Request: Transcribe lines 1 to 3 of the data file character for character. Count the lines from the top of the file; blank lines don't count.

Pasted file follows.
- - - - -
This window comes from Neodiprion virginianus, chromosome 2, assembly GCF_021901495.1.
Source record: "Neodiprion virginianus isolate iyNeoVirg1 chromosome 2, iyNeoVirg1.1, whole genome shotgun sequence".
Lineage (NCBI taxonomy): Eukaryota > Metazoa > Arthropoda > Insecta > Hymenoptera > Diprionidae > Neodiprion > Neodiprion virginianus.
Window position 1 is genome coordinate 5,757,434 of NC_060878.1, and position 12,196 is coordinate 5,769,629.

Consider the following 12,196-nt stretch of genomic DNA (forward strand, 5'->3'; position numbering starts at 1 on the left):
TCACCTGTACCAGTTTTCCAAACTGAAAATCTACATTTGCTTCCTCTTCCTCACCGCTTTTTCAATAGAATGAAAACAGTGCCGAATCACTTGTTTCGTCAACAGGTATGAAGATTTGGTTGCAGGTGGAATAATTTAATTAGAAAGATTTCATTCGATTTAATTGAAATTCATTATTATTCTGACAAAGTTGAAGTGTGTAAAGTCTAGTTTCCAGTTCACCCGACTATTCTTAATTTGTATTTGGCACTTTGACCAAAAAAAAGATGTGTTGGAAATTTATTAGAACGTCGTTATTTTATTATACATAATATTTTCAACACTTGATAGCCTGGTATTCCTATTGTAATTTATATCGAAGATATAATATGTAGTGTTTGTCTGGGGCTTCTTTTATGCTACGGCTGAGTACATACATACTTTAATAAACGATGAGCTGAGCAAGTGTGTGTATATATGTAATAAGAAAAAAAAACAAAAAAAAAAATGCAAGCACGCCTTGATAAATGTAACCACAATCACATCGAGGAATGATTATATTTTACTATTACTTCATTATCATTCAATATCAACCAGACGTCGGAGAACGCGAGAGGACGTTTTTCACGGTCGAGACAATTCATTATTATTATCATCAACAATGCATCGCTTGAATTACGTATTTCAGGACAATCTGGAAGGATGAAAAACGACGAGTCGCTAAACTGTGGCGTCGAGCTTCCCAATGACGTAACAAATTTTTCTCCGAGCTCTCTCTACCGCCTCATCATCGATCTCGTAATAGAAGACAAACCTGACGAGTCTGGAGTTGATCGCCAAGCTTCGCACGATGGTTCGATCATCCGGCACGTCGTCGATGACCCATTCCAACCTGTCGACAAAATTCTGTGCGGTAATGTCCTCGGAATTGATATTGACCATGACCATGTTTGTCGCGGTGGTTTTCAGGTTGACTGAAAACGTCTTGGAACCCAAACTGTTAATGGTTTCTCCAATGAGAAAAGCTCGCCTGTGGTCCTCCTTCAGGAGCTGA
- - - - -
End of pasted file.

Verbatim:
This window comes from Neodiprion virginianus, chromosome 2, assembly GCF_021901495.1.
Source record: "Neodiprion virginianus isolate iyNeoVirg1 chromosome 2, iyNeoVirg1.1, whole genome shotgun sequence".
Lineage (NCBI taxonomy): Eukaryota > Metazoa > Arthropoda > Insecta > Hymenoptera > Diprionidae > Neodiprion > Neodiprion virginianus.